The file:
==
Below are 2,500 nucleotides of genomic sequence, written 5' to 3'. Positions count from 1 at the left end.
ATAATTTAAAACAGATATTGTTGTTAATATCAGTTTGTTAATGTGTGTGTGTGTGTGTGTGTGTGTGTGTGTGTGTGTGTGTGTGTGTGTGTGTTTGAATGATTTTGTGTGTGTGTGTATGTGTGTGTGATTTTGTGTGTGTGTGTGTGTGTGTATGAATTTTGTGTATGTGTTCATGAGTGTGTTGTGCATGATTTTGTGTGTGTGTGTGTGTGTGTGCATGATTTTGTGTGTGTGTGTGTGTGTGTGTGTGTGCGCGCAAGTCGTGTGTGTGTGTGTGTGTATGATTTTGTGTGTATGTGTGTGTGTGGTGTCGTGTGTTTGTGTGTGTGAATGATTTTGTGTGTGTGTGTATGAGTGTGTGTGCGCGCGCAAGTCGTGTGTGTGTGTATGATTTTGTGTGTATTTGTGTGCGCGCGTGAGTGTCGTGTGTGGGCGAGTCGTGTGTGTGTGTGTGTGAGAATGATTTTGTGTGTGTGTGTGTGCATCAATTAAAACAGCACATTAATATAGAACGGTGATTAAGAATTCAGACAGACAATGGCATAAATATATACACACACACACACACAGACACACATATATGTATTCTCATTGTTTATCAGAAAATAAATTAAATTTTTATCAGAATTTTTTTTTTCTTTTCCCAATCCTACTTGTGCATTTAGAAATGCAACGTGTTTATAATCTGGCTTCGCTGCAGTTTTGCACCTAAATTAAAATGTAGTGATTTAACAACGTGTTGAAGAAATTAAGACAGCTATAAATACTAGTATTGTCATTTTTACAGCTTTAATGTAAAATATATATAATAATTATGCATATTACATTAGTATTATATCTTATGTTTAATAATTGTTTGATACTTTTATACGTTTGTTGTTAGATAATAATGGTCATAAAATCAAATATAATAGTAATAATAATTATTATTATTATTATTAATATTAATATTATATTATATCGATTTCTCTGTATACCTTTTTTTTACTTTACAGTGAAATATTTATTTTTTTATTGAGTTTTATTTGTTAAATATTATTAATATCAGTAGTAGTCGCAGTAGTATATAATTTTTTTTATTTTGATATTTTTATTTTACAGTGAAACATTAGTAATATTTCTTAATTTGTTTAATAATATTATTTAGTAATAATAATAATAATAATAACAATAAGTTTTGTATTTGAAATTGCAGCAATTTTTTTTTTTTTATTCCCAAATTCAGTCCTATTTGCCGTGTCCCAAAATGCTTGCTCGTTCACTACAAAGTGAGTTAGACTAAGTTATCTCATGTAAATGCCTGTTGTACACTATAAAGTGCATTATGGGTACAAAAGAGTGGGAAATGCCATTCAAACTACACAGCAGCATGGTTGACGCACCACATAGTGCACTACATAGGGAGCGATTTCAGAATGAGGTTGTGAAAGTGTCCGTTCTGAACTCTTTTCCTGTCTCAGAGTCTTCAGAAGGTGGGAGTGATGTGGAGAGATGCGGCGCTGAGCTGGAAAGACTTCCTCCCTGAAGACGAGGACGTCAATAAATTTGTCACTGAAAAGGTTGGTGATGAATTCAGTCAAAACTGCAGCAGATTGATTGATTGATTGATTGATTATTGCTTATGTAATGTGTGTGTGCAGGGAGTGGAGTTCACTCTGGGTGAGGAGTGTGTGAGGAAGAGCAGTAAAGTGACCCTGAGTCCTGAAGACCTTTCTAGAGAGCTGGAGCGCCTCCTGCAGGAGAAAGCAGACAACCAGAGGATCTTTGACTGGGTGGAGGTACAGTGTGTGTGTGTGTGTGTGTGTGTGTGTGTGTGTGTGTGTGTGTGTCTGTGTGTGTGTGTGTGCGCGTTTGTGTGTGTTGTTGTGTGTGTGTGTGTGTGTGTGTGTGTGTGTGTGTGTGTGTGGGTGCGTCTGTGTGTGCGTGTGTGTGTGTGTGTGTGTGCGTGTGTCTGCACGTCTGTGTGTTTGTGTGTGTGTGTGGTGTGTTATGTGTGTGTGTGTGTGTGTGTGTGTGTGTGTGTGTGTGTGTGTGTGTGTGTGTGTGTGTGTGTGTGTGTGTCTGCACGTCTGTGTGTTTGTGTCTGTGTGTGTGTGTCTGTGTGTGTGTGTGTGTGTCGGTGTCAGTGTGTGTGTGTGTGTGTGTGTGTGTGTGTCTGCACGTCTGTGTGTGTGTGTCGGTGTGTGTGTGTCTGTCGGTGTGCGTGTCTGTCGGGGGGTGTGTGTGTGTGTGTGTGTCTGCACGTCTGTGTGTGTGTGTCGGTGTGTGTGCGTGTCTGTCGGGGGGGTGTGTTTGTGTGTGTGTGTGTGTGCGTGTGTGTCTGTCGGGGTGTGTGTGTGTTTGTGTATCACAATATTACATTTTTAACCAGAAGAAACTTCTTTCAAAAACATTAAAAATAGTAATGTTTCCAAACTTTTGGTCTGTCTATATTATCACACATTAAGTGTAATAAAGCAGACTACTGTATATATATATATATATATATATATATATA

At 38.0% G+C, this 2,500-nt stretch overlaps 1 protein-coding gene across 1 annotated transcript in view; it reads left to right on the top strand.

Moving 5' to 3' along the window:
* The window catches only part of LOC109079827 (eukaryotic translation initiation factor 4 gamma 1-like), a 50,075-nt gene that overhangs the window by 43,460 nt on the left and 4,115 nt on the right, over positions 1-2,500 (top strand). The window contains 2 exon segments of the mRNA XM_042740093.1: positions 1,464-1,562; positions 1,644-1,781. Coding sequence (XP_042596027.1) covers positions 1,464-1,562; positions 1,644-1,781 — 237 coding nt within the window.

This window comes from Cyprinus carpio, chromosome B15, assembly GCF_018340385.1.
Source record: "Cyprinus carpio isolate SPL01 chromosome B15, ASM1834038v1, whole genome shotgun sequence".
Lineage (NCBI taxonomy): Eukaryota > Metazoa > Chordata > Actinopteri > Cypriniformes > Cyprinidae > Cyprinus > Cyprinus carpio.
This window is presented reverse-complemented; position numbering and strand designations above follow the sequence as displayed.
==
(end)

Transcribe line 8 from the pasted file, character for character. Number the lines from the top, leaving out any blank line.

Lineage (NCBI taxonomy): Eukaryota > Metazoa > Chordata > Actinopteri > Cypriniformes > Cyprinidae > Cyprinus > Cyprinus carpio.